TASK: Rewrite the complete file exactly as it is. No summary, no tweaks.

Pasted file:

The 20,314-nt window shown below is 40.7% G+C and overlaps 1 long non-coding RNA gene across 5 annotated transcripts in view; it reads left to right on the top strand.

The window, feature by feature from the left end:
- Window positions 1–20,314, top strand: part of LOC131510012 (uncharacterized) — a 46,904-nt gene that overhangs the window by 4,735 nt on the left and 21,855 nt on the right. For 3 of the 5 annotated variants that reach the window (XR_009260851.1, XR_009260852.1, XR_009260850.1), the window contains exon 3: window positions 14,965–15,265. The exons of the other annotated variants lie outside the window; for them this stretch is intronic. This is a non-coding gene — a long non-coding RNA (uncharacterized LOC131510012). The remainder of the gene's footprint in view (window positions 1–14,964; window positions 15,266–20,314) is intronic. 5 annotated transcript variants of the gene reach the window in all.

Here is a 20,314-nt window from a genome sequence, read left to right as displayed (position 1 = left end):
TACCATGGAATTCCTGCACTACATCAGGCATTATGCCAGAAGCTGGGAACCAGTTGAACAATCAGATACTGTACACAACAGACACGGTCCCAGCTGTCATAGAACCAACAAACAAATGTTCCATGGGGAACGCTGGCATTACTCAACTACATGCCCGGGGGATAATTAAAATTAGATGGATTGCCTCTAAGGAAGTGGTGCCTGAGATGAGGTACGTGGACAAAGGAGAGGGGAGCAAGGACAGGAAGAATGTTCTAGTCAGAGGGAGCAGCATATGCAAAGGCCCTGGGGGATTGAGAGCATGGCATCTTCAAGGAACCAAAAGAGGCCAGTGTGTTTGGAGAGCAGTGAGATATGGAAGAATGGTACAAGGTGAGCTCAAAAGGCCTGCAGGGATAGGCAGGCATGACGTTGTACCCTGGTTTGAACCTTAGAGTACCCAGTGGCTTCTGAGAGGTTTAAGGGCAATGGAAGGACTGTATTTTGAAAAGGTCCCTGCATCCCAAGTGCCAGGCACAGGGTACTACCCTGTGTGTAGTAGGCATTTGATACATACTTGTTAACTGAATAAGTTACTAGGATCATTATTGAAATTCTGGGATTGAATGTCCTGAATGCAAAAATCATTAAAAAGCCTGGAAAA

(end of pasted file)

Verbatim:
The 20,314-nt window shown below is 40.7% G+C and overlaps 1 long non-coding RNA gene across 5 annotated transcripts in view; it reads left to right on the top strand.

The window, feature by feature from the left end:
- Window positions 1–20,314, top strand: part of LOC131510012 (uncharacterized) — a 46,904-nt gene that overhangs the window by 4,735 nt on the left and 21,855 nt on the right. For 3 of the 5 annotated variants that reach the window (XR_009260851.1, XR_009260852.1, XR_009260850.1), the window contains exon 3: window positions 14,965–15,265. The exons of the other annotated variants lie outside the window; for them this stretch is intronic. This is a non-coding gene — a long non-coding RNA (uncharacterized LOC131510012). The remainder of the gene's footprint in view (window positions 1–14,964; window positions 15,266–20,314) is intronic. 5 annotated transcript variants of the gene reach the window in all.

Here is a 20,314-nt window from a genome sequence, read left to right as displayed (position 1 = left end):
TACCATGGAATTCCTGCACTACATCAGGCATTATGCCAGAAGCTGGGAACCAGTTGAACAATCAGATACTGTACACAACAGACACGGTCCCAGCTGTCATAGAACCAACAAACAAATGTTCCATGGGGAACGCTGGCATTACTCAACTACATGCCCGGGGGATAATTAAAATTAGATGGATTGCCTCTAAGGAAGTGGTGCCTGAGATGAGGTACGTGGACAAAGGAGAGGGGAGCAAGGACAGGAAGAATGTTCTAGTCAGAGGGAGCAGCATATGCAAAGGCCCTGGGGGATTGAGAGCATGGCATCTTCAAGGAACCAAAAGAGGCCAGTGTGTTTGGAGAGCAGTGAGATATGGAAGAATGGTACAAGGTGAGCTCAAAAGGCCTGCAGGGATAGGCAGGCATGACGTTGTACCCTGGTTTGAACCTTAGAGTACCCAGTGGCTTCTGAGAGGTTTAAGGGCAATGGAAGGACTGTATTTTGAAAAGGTCCCTGCATCCCAAGTGCCAGGCACAGGGTACTACCCTGTGTGTAGTAGGCATTTGATACATACTTGTTAACTGAATAAGTTACTAGGATCATTATTGAAATTCTGGGATTGAATGTCCTGAATGCAAAAATCATTAAAAAGCCTGGAAAA